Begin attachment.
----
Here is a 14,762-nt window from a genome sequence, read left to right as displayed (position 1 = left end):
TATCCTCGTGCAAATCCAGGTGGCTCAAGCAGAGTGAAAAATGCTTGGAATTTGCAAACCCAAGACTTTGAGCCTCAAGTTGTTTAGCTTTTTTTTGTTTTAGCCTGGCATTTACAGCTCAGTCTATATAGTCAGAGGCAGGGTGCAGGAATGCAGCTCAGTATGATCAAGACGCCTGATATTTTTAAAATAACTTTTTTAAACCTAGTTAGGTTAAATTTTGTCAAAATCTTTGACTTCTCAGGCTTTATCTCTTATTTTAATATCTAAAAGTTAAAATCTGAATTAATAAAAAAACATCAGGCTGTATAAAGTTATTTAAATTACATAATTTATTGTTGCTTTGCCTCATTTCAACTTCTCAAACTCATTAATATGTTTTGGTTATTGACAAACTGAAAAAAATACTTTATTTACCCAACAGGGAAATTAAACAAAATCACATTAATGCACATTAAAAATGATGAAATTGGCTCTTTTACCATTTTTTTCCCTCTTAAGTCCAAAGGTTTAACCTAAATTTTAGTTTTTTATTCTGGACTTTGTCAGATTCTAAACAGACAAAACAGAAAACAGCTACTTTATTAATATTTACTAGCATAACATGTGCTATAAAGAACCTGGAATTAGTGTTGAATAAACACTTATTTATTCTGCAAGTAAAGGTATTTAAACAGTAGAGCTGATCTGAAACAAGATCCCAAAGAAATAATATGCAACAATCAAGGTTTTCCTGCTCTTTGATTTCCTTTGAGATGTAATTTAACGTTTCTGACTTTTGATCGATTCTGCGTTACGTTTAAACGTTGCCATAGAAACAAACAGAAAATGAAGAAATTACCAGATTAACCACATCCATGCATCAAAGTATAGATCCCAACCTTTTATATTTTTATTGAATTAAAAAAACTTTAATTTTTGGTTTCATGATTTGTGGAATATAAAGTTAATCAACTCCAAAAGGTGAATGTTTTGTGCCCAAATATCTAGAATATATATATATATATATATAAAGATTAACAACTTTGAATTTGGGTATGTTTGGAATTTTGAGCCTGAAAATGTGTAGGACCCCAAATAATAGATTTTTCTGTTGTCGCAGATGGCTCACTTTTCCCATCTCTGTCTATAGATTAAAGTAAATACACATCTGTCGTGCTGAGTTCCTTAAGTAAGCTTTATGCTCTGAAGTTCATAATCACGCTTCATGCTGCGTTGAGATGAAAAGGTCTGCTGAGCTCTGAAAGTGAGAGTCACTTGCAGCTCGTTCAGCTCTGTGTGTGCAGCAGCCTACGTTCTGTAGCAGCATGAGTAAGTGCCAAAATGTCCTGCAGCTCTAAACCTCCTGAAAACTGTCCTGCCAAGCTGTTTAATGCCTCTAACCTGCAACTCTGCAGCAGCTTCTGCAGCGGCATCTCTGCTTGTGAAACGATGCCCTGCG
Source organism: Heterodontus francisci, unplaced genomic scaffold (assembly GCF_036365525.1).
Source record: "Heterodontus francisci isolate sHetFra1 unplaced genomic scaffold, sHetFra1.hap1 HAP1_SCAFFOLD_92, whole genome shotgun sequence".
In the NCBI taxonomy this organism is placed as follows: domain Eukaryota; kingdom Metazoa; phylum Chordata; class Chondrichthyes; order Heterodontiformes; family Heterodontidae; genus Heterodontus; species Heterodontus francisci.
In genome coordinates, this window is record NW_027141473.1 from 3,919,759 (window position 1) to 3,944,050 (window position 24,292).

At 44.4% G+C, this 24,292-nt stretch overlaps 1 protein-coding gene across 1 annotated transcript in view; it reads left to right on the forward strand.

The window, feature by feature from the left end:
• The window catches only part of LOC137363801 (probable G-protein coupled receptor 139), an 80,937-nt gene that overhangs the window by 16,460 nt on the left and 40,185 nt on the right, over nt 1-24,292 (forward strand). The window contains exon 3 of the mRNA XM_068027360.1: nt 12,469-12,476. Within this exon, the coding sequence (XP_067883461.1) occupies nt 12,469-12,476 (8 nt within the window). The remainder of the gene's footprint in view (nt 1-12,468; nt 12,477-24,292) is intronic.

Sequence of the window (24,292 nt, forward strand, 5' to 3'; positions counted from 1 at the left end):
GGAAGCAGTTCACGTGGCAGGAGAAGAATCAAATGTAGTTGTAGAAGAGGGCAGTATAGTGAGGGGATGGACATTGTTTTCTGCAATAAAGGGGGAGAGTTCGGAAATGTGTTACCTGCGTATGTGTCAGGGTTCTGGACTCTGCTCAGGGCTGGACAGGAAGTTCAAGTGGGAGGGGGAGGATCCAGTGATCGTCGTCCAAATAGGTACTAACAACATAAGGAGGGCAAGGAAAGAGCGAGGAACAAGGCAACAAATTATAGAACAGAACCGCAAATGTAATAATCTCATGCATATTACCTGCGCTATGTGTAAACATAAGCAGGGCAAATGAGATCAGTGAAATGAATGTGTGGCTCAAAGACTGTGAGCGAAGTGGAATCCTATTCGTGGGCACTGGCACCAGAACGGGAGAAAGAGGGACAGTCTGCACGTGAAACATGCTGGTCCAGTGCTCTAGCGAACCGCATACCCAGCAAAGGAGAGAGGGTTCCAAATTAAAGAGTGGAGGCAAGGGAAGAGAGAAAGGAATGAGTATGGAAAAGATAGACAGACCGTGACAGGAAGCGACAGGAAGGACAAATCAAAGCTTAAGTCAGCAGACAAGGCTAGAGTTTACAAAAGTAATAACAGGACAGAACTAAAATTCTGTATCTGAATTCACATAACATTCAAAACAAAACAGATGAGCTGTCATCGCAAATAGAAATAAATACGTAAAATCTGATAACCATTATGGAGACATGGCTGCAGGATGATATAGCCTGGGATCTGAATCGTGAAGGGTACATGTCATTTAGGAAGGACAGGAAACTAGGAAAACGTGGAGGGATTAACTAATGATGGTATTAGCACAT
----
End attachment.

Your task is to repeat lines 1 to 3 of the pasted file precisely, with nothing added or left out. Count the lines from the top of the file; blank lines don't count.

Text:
Here is a 14,762-nt window from a genome sequence, read left to right as displayed (position 1 = left end):
TATCCTCGTGCAAATCCAGGTGGCTCAAGCAGAGTGAAAAATGCTTGGAATTTGCAAACCCAAGACTTTGAGCCTCAAGTTGTTTAGCTTTTTTTTGTTTTAGCCTGGCATTTACAGCTCAGTCTATATAGTCAGAGGCAGGGTGCAGGAATGCAGCTCAGTATGATCAAGACGCCTGATATTTTTAAAATAACTTTTTTAAACCTAGTTAGGTTAAATTTTGTCAAAATCTTTGACTTCTCAGGCTTTATCTCTTATTTTAATATCTAAAAGTTAAAATCTGAATTAATAAAAAAACATCAGGCTGTATAAAGTTATTTAAATTACATAATTTATTGTTGCTTTGCCTCATTTCAACTTCTCAAACTCATTAATATGTTTTGGTTATTGACAAACTGAAAAAAATACTTTATTTACCCAACAGGGAAATTAAACAAAATCACATTAATGCACATTAAAAATGATGAAATTGGCTCTTTTACCATTTTTTTCCCTCTTAAGTCCAAAGGTTTAACCTAAATTTTAGTTTTTTATTCTGGACTTTGTCAGATTCTAAACAGACAAAACAGAAAACAGCTACTTTATTAATATTTACTAGCATAACATGTGCTATAAAGAACCTGGAATTAGTGTTGAATAAACACTTATTTATTCTGCAAGTAAAGGTATTTAAACAGTAGAGCTGATCTGAAACAAGATCCCAAAGAAATAATATGCAACAATCAAGGTTTTCCTGCTCTTTGATTTCCTTTGAGATGTAATTTAACGTTTCTGACTTTTGATCGATTCTGCGTTACGTTTAAACGTTGCCATAGAAACAAACAGAAAATGAAGAAATTACCAGATTAACCACATCCATGCATCAAAGTATAGATCCCAACCTTTTATATTTTTATTGAATTAAAAAAACTTTAATTTTTGGTTTCATGATTTGTGGAATATAAAGTTAATCAACTCCAAAAGGTGAATGTTTTGTGCCCAAATATCTAGAATATATATATATATATATATAAAGATTAACAACTTTGAATTTGGGTATGTTTGGAATTTTGAGCCTGAAAATGTGTAGGACCCCAAATAATAGATTTTTCTGTTGTCGCAGATGGCTCACTTTTCCCATCTCTGTCTATAGATTAAAGTAAATACACATCTGTCGTGCTGAGTTCCTTAAGTAAGCTTTATGCTCTGAAGTTCATAATCACGCTTCATGCTGCGTTGAGATGAAAAGGTCTGCTGAGCTCTGAAAGTGAGAGTCACTTGCAGCTCGTTCAGCTCTGTGTGTGCAGCAGCCTACGTTCTGTAGCAGCATGAGTAAGTGCCAAAATGTCCTGCAGCTCTAAACCTCCTGAAAACTGTCCTGCCAAGCTGTTTAATGCCTCTAACCTGCAACTCTGCAGCAGCTTCTGCAGCGGCATCTCTGCTTGTGAAACGATGCCCTGCG
Source organism: Heterodontus francisci, unplaced genomic scaffold (assembly GCF_036365525.1).